As a tri-state and not-for-profit organization, Northeast Delta Dental’s commitment doesn’t end in New Hampshire. We have also provided support to the Chittenden County Opioid Alliance for a collective impact approach to combat the epidemic in Vermont.  We also sponsored a safe prescribing training through the Vermont State Dental Society and we plan to support efforts in this arena through the Maine Dental Association as well.

Opioid misuse and drug addiction have negative effects on physical and mental health, all of which, from the employer perspective, can impact an employee’s ability to perform at their best.  I have spent much time with The Honorable John T. Broderick, helping to increase awareness of the signs of mental distress through The Campaign to Change Direction, and we recently hosted a forum with his colleagues at Dartmouth-Hitchcock to open the dialogue about mental health, substance abuse, and how these topics intertwine and impact the workplace.

Those who abuse heroin, opioids, or other drugs are also more susceptible to tooth decay and gum disease. From Northeast Delta Dental’s perspective, we know that you cannot have good overall health without good oral health, and as a large employer in New Hampshire, we know that we cannot ignore this health crisis.  The private, public, and nonprofit sectors should continue to work together to generate positive change in this area.  Northeast Delta Dental is committed to doing our part to end the opioid crisis in New Hampshire, Maine, and Vermont.

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Books I’m Reading: ALONE Together, Why We Expect More From Technology and Less From Each Other

How we communicate with each other impacts business, community relationships, goals, and the sustenance of clarity. Author Sherry Turkle, is the Abby Rockefeller Mauze’ Professor of Social Studies and Technology at MIT. She has conducted various studies and interviews regarding the way people communicate through technology and her view of an increasing lack of human interaction and use of robot technology.

Although electronic communications and popular technology may seem to take over your day, many Northeast Delta Dental colleagues attend various events, meetings and communicate in person. It is important to us that we make a conscious effort to have in-person communication. This develops trust, camaraderie, and respect, maintains integrity, produces quality results and activates teamwork within our organization; all of which are part of our mission and core values.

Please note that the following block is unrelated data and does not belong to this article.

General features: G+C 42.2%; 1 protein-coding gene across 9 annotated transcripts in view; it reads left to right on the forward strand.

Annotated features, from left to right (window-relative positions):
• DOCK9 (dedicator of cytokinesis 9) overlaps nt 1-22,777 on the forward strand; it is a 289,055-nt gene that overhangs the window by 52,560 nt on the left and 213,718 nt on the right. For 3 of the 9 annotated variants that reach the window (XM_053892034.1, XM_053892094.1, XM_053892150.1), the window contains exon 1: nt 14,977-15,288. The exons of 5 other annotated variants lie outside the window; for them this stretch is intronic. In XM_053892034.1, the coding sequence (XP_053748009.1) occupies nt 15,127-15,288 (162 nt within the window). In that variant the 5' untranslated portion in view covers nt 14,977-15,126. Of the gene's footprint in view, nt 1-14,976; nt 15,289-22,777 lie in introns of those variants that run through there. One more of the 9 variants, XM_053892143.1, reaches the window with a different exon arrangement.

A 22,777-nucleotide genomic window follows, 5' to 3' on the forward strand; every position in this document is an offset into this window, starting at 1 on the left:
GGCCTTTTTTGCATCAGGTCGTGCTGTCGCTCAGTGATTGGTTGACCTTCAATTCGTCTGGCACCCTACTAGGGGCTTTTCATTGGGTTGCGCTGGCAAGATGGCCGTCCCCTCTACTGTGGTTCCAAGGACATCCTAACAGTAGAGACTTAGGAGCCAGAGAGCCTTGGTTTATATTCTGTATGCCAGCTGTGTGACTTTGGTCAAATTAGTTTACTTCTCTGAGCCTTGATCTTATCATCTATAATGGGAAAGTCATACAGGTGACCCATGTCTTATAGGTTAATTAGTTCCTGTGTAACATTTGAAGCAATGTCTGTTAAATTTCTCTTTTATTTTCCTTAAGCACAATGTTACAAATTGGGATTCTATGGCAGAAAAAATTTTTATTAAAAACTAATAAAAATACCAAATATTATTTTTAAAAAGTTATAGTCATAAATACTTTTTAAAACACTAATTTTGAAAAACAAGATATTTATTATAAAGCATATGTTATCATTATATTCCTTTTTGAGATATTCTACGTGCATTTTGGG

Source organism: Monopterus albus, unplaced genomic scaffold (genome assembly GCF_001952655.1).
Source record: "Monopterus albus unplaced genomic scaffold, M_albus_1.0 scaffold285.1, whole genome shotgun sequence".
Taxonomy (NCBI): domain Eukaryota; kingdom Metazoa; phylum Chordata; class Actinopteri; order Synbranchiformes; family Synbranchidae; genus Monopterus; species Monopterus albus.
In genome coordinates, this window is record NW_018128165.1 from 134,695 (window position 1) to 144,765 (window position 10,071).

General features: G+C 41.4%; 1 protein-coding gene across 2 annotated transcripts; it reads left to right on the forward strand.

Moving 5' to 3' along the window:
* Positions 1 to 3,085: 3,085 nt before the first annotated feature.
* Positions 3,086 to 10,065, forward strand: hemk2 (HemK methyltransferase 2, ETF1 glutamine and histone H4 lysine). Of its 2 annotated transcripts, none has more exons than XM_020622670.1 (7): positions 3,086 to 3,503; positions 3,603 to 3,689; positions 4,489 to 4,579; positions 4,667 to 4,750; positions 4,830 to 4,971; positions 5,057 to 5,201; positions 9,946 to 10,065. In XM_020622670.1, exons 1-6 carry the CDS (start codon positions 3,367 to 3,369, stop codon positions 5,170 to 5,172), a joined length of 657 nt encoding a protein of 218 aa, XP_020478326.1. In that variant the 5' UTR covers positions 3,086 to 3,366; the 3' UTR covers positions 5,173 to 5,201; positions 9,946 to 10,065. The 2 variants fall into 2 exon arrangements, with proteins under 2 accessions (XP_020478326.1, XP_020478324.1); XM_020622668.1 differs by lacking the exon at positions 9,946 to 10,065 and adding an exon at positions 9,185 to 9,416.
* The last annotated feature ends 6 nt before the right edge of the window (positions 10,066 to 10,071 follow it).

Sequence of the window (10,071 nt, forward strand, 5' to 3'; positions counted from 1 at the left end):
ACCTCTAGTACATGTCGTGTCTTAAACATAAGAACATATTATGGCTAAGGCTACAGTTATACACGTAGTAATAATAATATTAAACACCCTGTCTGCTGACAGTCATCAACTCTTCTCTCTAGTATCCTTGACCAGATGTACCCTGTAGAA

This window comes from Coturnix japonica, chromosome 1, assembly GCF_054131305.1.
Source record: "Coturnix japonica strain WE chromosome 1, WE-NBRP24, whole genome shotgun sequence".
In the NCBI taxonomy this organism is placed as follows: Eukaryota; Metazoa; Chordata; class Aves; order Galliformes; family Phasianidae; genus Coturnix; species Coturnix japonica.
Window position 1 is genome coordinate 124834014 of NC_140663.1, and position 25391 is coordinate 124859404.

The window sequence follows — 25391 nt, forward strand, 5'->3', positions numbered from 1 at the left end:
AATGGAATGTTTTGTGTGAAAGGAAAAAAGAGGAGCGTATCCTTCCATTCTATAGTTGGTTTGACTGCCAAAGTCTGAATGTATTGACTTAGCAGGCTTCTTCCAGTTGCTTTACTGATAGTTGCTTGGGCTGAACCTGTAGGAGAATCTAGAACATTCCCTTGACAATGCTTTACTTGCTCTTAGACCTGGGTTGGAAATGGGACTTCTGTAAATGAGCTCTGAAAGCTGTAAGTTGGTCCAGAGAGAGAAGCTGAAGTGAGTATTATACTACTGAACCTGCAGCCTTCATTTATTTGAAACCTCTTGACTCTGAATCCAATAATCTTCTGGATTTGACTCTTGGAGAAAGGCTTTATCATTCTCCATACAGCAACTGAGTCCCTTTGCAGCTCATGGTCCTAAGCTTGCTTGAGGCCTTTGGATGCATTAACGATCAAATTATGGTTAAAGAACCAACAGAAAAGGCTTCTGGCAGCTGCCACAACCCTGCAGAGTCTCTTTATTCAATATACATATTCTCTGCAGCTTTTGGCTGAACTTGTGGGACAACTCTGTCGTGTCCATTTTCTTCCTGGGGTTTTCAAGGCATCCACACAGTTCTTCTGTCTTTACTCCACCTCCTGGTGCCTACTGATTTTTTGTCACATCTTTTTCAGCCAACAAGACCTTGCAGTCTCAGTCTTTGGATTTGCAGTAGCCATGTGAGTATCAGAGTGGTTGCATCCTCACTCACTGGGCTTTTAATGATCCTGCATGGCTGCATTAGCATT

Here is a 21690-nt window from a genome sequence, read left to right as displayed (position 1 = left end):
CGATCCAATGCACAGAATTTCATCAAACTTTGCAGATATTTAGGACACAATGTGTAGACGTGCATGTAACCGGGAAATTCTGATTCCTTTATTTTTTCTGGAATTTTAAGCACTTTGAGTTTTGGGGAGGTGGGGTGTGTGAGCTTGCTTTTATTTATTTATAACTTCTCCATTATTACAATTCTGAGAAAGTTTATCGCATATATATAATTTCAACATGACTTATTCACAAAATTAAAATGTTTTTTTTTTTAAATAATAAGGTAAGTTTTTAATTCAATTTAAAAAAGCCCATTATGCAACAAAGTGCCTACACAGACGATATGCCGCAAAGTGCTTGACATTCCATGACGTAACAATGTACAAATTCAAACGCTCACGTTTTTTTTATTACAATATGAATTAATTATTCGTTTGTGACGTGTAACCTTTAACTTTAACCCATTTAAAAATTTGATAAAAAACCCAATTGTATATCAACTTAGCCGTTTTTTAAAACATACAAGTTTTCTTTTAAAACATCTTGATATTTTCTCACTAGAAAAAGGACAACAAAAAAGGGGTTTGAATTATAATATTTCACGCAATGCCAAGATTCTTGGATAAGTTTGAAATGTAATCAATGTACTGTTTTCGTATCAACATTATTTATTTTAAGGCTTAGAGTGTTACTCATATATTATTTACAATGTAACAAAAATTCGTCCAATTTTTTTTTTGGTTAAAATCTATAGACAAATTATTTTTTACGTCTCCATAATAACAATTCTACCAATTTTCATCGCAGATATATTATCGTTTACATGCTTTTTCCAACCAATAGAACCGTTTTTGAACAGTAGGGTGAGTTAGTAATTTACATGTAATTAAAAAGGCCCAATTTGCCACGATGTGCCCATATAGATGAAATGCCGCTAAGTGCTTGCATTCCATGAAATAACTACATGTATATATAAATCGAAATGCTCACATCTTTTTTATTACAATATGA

Technology serves our business well, however, integrating a balance of communication methods keeps us motivated to achieve honest and responsive performance committed to our short-term and long-term goals; ultimately delivering the best of ourselves for an industry that consistently demands more.

Perhaps you will find another avenue of communication that intrigues you after reading ALONE Together.

Alone Together

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Books I’m Reading: The B Corp Handbook

I recently attended a discussion with other CEOs at the New Hampshire Business for Social Responsibility’s (NHBSR) annual conference. Many attendees came from companies that are Certified B Corporations. Author, Ryan Honeyman said it well in his introduction of The B Corp Handbook; “the B stands for “benefit”, and as a community, B Corporations want to build a new sector of the economy in which the race to the top isn’t to be the best in the world but to be the best for the world”.

This book provides testaments of Certified B Corp companies who make a long-term commitment for positive social impact that benefits everyone. I had the pleasure of listening to Senator Jean Shaheen’s short address to a crowd of 300 attendees. Afterwards, a panel of Certified B Corp CEOs answered various questions about their actions of social responsibility and leadership in their communities, explaining how they are making changes.

Various efforts made by Certified B Corporations have already been implemented by all of us here, at Northeast Delta Dental. We have installed energy efficient lights inside of our buildings and in our parking lots, our purchase of the Angwin Property behind our One Delta Drive location preserves the nearby ecosystem reminding us of the geese that find refuge on Horseshoe Pond every spring along with the duck population throughout the summer, and provides our employees with Nordic ski trails in the winter months to continue promoting health and wellness. My colleagues take part in assisting disadvantaged individuals by having regular volunteer presence at The Friendly Kitchen in our neighborhood, and save money by implementing electronic claims submissions making processing faster and easier.

Much like Certified B Corporations, my leadership role with Northeast Delta Dental has been a long-term vision as a business stakeholder invested in cultivating “the best for the world”. I encourage you to read The B Corp Handbook to see how your business can take part in The Certified B Corp Global Movement.

B-Corp Handbook Cover

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Books I’m Reading: What School Could Be